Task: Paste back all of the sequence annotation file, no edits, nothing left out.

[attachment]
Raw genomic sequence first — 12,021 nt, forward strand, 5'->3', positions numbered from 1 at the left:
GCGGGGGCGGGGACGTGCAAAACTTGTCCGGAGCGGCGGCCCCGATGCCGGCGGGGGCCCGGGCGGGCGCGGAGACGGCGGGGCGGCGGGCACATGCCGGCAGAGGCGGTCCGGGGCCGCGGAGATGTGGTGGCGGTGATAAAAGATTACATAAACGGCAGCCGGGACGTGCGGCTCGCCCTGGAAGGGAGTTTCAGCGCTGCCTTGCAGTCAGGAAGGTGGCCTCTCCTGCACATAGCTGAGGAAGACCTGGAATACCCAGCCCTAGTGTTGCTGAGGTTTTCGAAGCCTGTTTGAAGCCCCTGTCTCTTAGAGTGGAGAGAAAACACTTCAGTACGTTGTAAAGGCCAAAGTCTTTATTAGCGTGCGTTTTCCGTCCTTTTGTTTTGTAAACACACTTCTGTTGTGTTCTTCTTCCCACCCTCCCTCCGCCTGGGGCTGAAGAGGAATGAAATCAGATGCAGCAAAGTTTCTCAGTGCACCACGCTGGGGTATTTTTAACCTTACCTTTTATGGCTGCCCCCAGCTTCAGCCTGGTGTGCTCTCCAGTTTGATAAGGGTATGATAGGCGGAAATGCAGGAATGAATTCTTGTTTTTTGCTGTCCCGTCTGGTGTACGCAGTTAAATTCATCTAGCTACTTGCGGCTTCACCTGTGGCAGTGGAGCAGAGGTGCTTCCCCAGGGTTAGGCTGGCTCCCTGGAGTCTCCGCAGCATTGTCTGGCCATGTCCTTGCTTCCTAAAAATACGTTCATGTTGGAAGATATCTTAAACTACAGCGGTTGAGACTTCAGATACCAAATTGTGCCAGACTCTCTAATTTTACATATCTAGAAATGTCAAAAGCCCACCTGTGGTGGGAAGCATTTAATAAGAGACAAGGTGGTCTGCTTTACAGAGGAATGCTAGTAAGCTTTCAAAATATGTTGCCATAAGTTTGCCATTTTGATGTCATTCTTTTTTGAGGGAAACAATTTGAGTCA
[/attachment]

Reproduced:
Raw genomic sequence first — 12,021 nt, forward strand, 5'->3', positions numbered from 1 at the left:
GCGGGGGCGGGGACGTGCAAAACTTGTCCGGAGCGGCGGCCCCGATGCCGGCGGGGGCCCGGGCGGGCGCGGAGACGGCGGGGCGGCGGGCACATGCCGGCAGAGGCGGTCCGGGGCCGCGGAGATGTGGTGGCGGTGATAAAAGATTACATAAACGGCAGCCGGGACGTGCGGCTCGCCCTGGAAGGGAGTTTCAGCGCTGCCTTGCAGTCAGGAAGGTGGCCTCTCCTGCACATAGCTGAGGAAGACCTGGAATACCCAGCCCTAGTGTTGCTGAGGTTTTCGAAGCCTGTTTGAAGCCCCTGTCTCTTAGAGTGGAGAGAAAACACTTCAGTACGTTGTAAAGGCCAAAGTCTTTATTAGCGTGCGTTTTCCGTCCTTTTGTTTTGTAAACACACTTCTGTTGTGTTCTTCTTCCCACCCTCCCTCCGCCTGGGGCTGAAGAGGAATGAAATCAGATGCAGCAAAGTTTCTCAGTGCACCACGCTGGGGTATTTTTAACCTTACCTTTTATGGCTGCCCCCAGCTTCAGCCTGGTGTGCTCTCCAGTTTGATAAGGGTATGATAGGCGGAAATGCAGGAATGAATTCTTGTTTTTTGCTGTCCCGTCTGGTGTACGCAGTTAAATTCATCTAGCTACTTGCGGCTTCACCTGTGGCAGTGGAGCAGAGGTGCTTCCCCAGGGTTAGGCTGGCTCCCTGGAGTCTCCGCAGCATTGTCTGGCCATGTCCTTGCTTCCTAAAAATACGTTCATGTTGGAAGATATCTTAAACTACAGCGGTTGAGACTTCAGATACCAAATTGTGCCAGACTCTCTAATTTTACATATCTAGAAATGTCAAAAGCCCACCTGTGGTGGGAAGCATTTAATAAGAGACAAGGTGGTCTGCTTTACAGAGGAATGCTAGTAAGCTTTCAAAATATGTTGCCATAAGTTTGCCATTTTGATGTCATTCTTTTTTGAGGGAAACAATTTGAGTCA